The third time we made an improvised sling. I read somewhere about using a pair of tights to make a proxy sling for in the shower. I grabbed a little cotton scarf that would dry quickly. My husband ties it round my neck so it is tensioned to the same length as my collar and cuff, then removes the proper sling. This provides enough support and security to allow you to use your other hand to assist in the showering process.

  1. Getting the sling back on. It’s really scary taking it off at first – but it’s getting it back on that’s miserable. My left hand is swollen – sausage fingers – so the gap is narrower, you’re pushing the lower arm back towards the elbow, which hurts, and if your skin is still slightly damp it makes it all the trickier. I was almost in tears, yelling ‘No, no, wait!’ and having to deep breathe and relax and get a grip on myself. We tried talcum powder the second time, which did help. The secret is to make sure your ‘broken’ hand is as dry as possible to make slipping it through the loop in the cuff as frictionless as can be.

Time three, I was sitting air-drying on the bed (nicer if it’s summer!!) and asked husband to give me a pillow to rest my arm on. With my sling hanging ready round my neck, I was able to put my own wrist back through the cuff – progress! The fourth time this was even easier. We’re getting there.

  1. Don’t neglect your teeth. You can face life and other people better with a fresh mouth, and, lord knows, toothache is the last thing you need right now. But how the hell do you rinse and spit if you can’t lean forward over the sink? Simples! With a glass or mug in front of your mouth. Brush (carefully at first, the jiggling wobbles your arm and hurts…), then spit your foam into the mug, tip it out, rinse, sloosh, spit, tip. It’s long-winded but it works without getting foamy saliva all down your chest.


The clothes I had come home from hospital in had to be cut from my body the next morning. Only an old t-shirt and stretchy netball dress. I knew I was going to be housebound for a few weeks so only comfort would matter. The problem is, what can you wear that doesn’t involve having to lift your arm? Putting on a bra is out of the question for now. Luckily for me it’s summer, and the ideal solution is to wear stretchy strapless bandeau-style summer dresses which can be pulled on upwards, under your arms, and helps get round the bra issue. I already have one maxi-dress in this style and put out a request on Facebook for others to borrow from friends. One friend popped round later that day with two perfect shorter examples she’d bought on a beach holiday, and I’ve been cycling through these three dresses since then. You can buy them very cheaply on ebay so I might order a couple more.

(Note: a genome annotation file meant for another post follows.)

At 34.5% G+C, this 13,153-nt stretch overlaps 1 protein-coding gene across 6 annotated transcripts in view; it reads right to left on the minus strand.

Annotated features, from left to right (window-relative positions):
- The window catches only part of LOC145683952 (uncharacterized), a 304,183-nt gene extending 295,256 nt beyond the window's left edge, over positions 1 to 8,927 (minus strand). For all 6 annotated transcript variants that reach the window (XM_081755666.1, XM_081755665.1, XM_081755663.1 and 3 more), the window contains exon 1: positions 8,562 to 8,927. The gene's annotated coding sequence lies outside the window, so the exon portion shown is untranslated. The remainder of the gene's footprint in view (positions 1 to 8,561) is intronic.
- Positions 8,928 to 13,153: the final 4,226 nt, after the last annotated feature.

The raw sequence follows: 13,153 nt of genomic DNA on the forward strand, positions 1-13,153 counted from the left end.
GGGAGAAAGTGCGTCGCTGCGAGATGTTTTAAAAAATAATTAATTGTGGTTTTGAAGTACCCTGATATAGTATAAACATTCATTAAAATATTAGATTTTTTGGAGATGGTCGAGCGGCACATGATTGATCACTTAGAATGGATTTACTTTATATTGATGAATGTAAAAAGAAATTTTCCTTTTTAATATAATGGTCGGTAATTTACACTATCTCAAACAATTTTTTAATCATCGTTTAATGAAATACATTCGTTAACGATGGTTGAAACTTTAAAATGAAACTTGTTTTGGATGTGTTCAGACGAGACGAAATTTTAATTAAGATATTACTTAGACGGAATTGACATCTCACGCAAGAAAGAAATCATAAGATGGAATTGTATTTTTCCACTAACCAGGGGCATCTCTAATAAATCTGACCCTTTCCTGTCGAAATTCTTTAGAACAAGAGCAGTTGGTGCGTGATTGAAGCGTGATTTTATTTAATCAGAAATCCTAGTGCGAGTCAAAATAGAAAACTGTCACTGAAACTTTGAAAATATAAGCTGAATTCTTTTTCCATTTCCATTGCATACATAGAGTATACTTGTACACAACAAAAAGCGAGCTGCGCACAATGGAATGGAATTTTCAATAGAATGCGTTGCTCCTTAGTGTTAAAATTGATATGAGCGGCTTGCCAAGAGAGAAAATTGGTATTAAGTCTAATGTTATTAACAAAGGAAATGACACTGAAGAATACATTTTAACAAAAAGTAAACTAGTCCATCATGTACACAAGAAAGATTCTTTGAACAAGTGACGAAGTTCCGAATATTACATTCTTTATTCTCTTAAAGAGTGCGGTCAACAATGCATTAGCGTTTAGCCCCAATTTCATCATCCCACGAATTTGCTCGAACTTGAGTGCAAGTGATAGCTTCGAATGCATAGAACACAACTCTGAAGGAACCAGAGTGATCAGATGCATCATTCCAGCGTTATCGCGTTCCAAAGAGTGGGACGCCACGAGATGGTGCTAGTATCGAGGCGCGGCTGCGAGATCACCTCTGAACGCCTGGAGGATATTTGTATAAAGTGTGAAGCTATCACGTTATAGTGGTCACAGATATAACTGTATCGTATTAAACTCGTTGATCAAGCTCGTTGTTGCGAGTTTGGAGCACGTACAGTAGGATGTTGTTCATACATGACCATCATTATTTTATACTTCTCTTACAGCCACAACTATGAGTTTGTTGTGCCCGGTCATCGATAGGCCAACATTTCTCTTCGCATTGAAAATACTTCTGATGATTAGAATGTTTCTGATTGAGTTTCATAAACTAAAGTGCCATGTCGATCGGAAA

Another thing I hadn’t expected at all was the swelling and bloating. My tummy has billowed out as if I’m six months pregnant. Rock solid – I’m sure this is a reaction to the pain relief meds, but I’m swollen in my legs and hand too so who can say? My friends have suggested it’s nature’s way of providing me with a little shelf to rest my broken arm on. Anyway, I’m glad I have these sundresses as they are nice and loose – not sure I could bear anything with a waistband right now!

When it got cooler, I needed a cover up, so the ideal thing, as I’d read online, was an oversized man’s shirt with your good arm through the sleeve and the other held inside, with one button done up to keep it in place. This feels really nice and snug. Also it acts as a bib when you spill food down yourself!

I haven’t been worrying much about underwear – but actually it has been OK getting pants (as in knickers) on and off. It’s my feet I need to think of next. I’ve been totally barefoot for 12 days. It feels safer and is no hassle. But now they’ve been getting chilly at night. Not sure I want socks on, so I’m going to ask hubby to look for my duvet slippers today. Stylish!!

Oh – and I haven’t bothered changing at night. I think some people might struggle with the idea of not separating day and nightwear. But this is only for a short while. Comfort is the main thing – I don’t mind getting a bit grubby and crumpled. I’m changing outfit every three days when I shower.

Really would like to hear from other people their tips and tricks for day-to-day living with a broken arm. What clothing have you been able to put on? Wearing normal t shirts and tops is going to be an accomplishment – how long did it take you to be able to do that? Ladies – what about bras? I’ve got a couple of front-loader sports bras which I think are going to be very handy once I’m ready for that.